The CNIs are highly lipophilic compounds, with variable but generally low bioavailability of approximately 30% (range, 5% to 60%). Unlike tacrolimus, cyclosporine depends on bile for intestinal absorption, which lends to more interpatient and intrapatient variability. Liver recipients with a T-tube for diversion of bile may thus experience incomplete and erratic absorption of cyclosporine.
Because of the significant variability in absorption of cyclosporine, peak concentrations are reached within 2 to 6 hours of oral administration. To overcome the pharmacokinetic problems of cyclosporine, a microemulsion formulation was developed. Both forms are available commercially in the United States and are referred to as “cyclosporine, USP” and “cyclosporine, USP [MODIFIED].” The two formulations are not bioequivalent and should not be used interchangeably. The microemulsion formulation is self-emulsifying and forms a microemulsion spontaneously with aqueous fluids in the GI tract, making it less dependent on bile for absorption. The result is a significantly greater rate and extent of absorption and decreased intraindividual variability in pharmacokinetic parameters. Bioavailability is enhanced owing to better dispersion and absorption and does not require bile excretion. The relative bioavailability of the microemulsion formulation is 60%. Peak concentrations are generally reached within 1.5 to 2 hours after oral administration. Tacrolimus, on the other hand, has a more predictable absorption pattern, reaching peak concentrations within 1 to 3 hours.
Following oral absorption, both cyclosporine and tacrolimus are highly protein bound. Ninety percent of cyclosporine is bound to lipoproteins in the blood. In contrast, 99% of tacrolimus is bound primarily to albumin and α1-acid glycoprotein. Cyclosporine is distributed widely into tissue and body fluids, resulting in a large and variable volume of distribution, ranging from 3 to 5 L/kg. Because of the high concentration of FKBP12 that is found in red blood cells, tacrolimus is distributed primarily in the vasculature, with a volume of distribution of 0.8 to 1.9 L/kg. Both drugs are extensively metabolized by the cytochrome P450 3A4 (CYP3A4) system in both the gut and the liver, which accounts for both the poor bioavailability and numerous drug interactions (see eChap. 6).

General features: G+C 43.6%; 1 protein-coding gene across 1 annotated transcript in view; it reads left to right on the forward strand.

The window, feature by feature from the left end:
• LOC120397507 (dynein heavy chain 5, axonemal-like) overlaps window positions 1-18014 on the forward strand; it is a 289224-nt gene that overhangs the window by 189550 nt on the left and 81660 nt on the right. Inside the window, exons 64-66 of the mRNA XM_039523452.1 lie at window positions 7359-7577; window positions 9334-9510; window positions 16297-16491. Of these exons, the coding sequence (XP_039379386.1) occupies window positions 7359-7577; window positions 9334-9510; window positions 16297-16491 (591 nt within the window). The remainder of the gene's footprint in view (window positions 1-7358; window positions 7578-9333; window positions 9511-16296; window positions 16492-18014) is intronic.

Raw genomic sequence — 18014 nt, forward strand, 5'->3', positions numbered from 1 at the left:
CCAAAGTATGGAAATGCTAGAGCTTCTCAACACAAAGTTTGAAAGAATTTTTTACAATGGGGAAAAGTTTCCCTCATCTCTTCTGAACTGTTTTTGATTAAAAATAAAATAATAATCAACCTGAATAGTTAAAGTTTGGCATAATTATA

The introduction of the CNIs significantly improved the outcomes of solid-organ transplantation in terms of patient and graft survival, with 1-year graft survival improving from 75% to 87% for cadaveric grafts.18 Both cyclosporine and tacrolimus are currently approved for prophylaxis of organ rejection in kidney, liver, and heart transplantations. When compared with the standard formulation, the microemulsion formulation of cyclosporine has demonstrated equivalent or superior efficacy in kidney, liver, and heart transplantation recipients. Studies comparing tacrolimus with either formulation of cyclosporine as primary immunosuppression demonstrate equivalent efficacy between the two agents in all transplantation situations.
Monotherapy with CNIs has been described.22 The avoidance of long-term corticosteroids is the primary advantage of CNI monotherapy, whereas the primary disadvantage is the higher incidence of rejection. As a result, CNIs are rarely used as monotherapy.
Table 70-4 summarizes the adverse effects of CNIs, cyclosporine and tacrolimus, and other immunosuppressants. The nephrotoxic potential of both drugs is equal and is often related to the dose and duration of exposure. Neurotoxicity typically manifests as tremors, headache, and peripheral neuropathy; occasionally, however, seizures have been observed. Tacrolimus may be associated with an increased occurrence of neurologic complications compared with cyclosporine.
TABLE 70-4 Comparison of Common Adverse Effects of Maintenance Immunosuppressants
Cyclosporine appears to have a greater propensity to cause or worsen hypertension and hyperlipidemia compared with tacrolimus.23–26 On the other hand, hyperglycemia is more common with tacrolimus than with cyclosporine but is often reversible when doses of tacrolimus and/or corticosteroids are reduced.24 Cyclosporine is associated with cosmetic effects, such as hirsutism and gingival hyperplasia, which may be managed by converting from cyclosporine to tacrolimus or by proper hygiene in patients who cannot be switched to tacrolimus. Tacrolimus, in contrast, has been reported to cause alopecia, which is usually self-limiting and reversible.